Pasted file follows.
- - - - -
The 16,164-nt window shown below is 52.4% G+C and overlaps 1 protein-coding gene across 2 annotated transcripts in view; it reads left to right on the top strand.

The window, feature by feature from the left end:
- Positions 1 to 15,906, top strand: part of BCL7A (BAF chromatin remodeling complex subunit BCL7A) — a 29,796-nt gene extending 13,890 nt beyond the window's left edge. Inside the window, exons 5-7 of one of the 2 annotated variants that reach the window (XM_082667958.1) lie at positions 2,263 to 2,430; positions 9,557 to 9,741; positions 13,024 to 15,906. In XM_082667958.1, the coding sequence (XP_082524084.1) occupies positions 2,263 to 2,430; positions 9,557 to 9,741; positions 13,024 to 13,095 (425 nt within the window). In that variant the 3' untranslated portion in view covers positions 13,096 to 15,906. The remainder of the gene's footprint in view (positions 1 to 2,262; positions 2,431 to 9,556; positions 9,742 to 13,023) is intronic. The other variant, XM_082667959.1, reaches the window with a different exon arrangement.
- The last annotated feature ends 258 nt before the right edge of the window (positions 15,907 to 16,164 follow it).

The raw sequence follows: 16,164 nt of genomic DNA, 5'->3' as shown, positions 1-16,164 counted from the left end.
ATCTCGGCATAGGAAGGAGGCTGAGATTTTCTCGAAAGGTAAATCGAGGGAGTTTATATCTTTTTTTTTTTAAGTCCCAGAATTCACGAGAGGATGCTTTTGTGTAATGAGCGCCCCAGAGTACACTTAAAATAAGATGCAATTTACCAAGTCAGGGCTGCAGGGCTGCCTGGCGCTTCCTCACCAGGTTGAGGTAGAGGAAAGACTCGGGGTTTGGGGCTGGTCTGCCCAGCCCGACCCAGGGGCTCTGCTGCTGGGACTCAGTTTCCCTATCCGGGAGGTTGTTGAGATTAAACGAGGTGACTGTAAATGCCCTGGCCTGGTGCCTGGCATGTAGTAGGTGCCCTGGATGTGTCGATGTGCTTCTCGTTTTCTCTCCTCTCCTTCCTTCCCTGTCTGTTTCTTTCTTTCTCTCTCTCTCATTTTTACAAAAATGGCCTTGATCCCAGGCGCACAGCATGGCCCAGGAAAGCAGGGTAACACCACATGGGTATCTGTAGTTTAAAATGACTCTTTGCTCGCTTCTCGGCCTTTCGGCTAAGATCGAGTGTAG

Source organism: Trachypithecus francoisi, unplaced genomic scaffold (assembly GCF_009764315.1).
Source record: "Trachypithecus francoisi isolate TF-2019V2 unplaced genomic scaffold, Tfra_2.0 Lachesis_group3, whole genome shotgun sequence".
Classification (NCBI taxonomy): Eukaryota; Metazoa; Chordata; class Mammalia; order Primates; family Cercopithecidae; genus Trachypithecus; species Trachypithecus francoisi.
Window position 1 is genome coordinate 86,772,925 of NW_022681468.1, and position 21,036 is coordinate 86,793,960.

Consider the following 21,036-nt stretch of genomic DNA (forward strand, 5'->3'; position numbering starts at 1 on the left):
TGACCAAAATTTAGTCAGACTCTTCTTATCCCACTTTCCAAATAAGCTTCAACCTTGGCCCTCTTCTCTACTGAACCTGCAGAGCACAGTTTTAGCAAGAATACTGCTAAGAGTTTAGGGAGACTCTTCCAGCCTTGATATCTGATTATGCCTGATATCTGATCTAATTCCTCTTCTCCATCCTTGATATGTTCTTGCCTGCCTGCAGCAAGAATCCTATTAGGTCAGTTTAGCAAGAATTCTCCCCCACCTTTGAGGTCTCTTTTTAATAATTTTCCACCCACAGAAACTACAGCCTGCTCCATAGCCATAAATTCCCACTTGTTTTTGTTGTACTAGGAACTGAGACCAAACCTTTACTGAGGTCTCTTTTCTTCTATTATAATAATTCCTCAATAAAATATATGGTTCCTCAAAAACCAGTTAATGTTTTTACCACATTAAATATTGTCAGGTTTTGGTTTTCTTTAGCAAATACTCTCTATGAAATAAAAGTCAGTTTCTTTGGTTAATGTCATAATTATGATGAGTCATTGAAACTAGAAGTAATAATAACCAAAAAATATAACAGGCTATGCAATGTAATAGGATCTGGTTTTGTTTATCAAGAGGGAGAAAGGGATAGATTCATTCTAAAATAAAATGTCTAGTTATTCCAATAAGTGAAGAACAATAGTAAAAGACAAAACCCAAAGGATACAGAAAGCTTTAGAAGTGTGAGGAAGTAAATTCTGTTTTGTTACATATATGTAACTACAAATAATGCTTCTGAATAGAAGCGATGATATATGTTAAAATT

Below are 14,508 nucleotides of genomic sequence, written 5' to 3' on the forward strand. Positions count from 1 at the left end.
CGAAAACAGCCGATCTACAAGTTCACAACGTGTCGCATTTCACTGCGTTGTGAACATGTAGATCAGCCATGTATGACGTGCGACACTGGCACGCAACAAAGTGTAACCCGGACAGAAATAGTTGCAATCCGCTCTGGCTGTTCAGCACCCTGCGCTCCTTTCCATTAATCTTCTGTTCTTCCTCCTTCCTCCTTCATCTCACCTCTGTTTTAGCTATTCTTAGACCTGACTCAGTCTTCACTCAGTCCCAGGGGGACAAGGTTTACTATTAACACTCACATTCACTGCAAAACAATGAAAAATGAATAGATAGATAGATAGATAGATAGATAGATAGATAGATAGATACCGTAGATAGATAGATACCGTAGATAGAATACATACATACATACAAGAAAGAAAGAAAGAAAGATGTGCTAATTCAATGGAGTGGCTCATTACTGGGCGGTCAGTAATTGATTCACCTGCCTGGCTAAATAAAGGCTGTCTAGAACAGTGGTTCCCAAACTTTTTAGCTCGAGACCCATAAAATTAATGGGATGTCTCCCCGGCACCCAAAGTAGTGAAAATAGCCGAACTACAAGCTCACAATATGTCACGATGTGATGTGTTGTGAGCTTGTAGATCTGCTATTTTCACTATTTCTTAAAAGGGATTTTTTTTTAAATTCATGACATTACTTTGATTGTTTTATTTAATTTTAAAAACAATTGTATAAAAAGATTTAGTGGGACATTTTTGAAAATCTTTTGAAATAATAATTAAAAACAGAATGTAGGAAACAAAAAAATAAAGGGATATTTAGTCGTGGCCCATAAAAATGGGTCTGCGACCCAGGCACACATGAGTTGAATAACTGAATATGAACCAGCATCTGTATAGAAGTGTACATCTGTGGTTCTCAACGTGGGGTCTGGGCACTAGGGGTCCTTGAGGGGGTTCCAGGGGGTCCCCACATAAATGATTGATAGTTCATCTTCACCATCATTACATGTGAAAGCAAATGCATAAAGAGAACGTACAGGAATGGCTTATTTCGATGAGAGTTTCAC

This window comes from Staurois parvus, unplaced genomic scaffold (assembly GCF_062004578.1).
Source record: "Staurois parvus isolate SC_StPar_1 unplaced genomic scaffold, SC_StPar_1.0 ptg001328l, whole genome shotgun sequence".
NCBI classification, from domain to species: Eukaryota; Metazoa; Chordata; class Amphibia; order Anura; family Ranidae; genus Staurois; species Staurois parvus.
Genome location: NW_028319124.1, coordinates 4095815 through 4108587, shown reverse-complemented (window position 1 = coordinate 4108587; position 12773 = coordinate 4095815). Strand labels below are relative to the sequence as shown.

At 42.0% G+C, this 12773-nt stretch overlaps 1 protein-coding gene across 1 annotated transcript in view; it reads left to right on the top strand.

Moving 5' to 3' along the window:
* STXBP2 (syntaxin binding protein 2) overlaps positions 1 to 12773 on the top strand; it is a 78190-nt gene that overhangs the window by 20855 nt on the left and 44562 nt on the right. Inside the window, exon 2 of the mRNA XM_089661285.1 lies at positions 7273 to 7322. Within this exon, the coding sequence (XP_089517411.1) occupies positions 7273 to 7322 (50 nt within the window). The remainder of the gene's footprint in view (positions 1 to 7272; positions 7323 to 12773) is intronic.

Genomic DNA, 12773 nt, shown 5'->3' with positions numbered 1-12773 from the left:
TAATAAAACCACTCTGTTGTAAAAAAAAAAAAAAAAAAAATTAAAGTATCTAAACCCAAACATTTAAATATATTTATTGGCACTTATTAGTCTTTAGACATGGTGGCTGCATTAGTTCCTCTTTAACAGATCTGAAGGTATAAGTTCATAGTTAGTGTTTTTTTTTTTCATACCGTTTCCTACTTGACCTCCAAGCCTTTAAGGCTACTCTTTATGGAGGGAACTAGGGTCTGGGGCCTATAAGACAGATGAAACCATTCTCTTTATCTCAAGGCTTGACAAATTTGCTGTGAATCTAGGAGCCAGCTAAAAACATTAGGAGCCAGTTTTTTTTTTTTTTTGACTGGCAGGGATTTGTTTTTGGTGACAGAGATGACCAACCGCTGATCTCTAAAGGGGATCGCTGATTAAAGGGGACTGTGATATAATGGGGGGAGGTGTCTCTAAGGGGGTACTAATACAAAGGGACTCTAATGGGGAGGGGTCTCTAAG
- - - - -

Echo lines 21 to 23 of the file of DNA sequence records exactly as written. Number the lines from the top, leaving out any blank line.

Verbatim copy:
* STXBP2 (syntaxin binding protein 2) overlaps positions 1 to 12773 on the top strand; it is a 78190-nt gene that overhangs the window by 20855 nt on the left and 44562 nt on the right. Inside the window, exon 2 of the mRNA XM_089661285.1 lies at positions 7273 to 7322. Within this exon, the coding sequence (XP_089517411.1) occupies positions 7273 to 7322 (50 nt within the window). The remainder of the gene's footprint in view (positions 1 to 7272; positions 7323 to 12773) is intronic.

Genomic DNA, 12773 nt, shown 5'->3' with positions numbered 1-12773 from the left:
TAATAAAACCACTCTGTTGTAAAAAAAAAAAAAAAAAAAATTAAAGTATCTAAACCCAAACATTTAAATATATTTATTGGCACTTATTAGTCTTTAGACATGGTGGCTGCATTAGTTCCTCTTTAACAGATCTGAAGGTATAAGTTCATAGTTAGTGTTTTTTTTTTTCATACCGTTTCCTACTTGACCTCCAAGCCTTTAAGGCTACTCTTTATGGAGGGAACTAGGGTCTGGGGCCTATAAGACAGATGAAACCATTCTCTTTATCTCAAGGCTTGACAAATTTGCTGTGAATCTAGGAGCCAGCTAAAAACATTAGGAGCCAGTTTTTTTTTTTTTTTGACTGGCAGGGATTTGTTTTTGGTGACAGAGATGACCAACCGCTGATCTCTAAAGGGGATCGCTGATTAAAGGGGACTGTGATATAATGGGGGGAGGTGTCTCTAAGGGGGTACTAATACAAAGGGACTCTAATGGGGAGGGGTCTCTAAG